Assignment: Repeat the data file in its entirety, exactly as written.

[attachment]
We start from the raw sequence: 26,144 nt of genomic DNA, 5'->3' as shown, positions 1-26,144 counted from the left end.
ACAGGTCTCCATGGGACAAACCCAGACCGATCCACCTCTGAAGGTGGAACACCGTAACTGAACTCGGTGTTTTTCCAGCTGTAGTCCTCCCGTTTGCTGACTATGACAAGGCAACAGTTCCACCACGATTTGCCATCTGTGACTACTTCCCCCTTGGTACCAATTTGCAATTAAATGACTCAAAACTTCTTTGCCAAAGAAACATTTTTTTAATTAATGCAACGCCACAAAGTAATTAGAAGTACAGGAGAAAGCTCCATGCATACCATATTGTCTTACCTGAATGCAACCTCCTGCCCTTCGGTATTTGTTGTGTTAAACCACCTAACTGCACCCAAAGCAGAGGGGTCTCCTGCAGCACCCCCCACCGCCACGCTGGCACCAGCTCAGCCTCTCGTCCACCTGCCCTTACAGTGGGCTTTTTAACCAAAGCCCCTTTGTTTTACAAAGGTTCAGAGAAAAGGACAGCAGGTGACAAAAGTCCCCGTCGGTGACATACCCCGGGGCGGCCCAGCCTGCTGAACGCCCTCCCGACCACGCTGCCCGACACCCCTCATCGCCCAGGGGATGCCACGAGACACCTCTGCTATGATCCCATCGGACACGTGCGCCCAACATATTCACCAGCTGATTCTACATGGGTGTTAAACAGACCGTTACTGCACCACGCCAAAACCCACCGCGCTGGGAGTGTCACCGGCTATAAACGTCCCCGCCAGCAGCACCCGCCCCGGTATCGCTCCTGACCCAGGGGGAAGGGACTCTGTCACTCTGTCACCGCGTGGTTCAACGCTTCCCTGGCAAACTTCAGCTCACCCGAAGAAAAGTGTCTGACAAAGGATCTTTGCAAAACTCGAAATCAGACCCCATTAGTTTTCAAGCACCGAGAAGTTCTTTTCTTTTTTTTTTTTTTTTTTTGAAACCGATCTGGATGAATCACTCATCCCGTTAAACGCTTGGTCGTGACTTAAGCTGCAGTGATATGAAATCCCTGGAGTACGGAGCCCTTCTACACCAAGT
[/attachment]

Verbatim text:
We start from the raw sequence: 26,144 nt of genomic DNA, 5'->3' as shown, positions 1-26,144 counted from the left end.
ACAGGTCTCCATGGGACAAACCCAGACCGATCCACCTCTGAAGGTGGAACACCGTAACTGAACTCGGTGTTTTTCCAGCTGTAGTCCTCCCGTTTGCTGACTATGACAAGGCAACAGTTCCACCACGATTTGCCATCTGTGACTACTTCCCCCTTGGTACCAATTTGCAATTAAATGACTCAAAACTTCTTTGCCAAAGAAACATTTTTTTAATTAATGCAACGCCACAAAGTAATTAGAAGTACAGGAGAAAGCTCCATGCATACCATATTGTCTTACCTGAATGCAACCTCCTGCCCTTCGGTATTTGTTGTGTTAAACCACCTAACTGCACCCAAAGCAGAGGGGTCTCCTGCAGCACCCCCCACCGCCACGCTGGCACCAGCTCAGCCTCTCGTCCACCTGCCCTTACAGTGGGCTTTTTAACCAAAGCCCCTTTGTTTTACAAAGGTTCAGAGAAAAGGACAGCAGGTGACAAAAGTCCCCGTCGGTGACATACCCCGGGGCGGCCCAGCCTGCTGAACGCCCTCCCGACCACGCTGCCCGACACCCCTCATCGCCCAGGGGATGCCACGAGACACCTCTGCTATGATCCCATCGGACACGTGCGCCCAACATATTCACCAGCTGATTCTACATGGGTGTTAAACAGACCGTTACTGCACCACGCCAAAACCCACCGCGCTGGGAGTGTCACCGGCTATAAACGTCCCCGCCAGCAGCACCCGCCCCGGTATCGCTCCTGACCCAGGGGGAAGGGACTCTGTCACTCTGTCACCGCGTGGTTCAACGCTTCCCTGGCAAACTTCAGCTCACCCGAAGAAAAGTGTCTGACAAAGGATCTTTGCAAAACTCGAAATCAGACCCCATTAGTTTTCAAGCACCGAGAAGTTCTTTTCTTTTTTTTTTTTTTTTTTTGAAACCGATCTGGATGAATCACTCATCCCGTTAAACGCTTGGTCGTGACTTAAGCTGCAGTGATATGAAATCCCTGGAGTACGGAGCCCTTCTACACCAAGT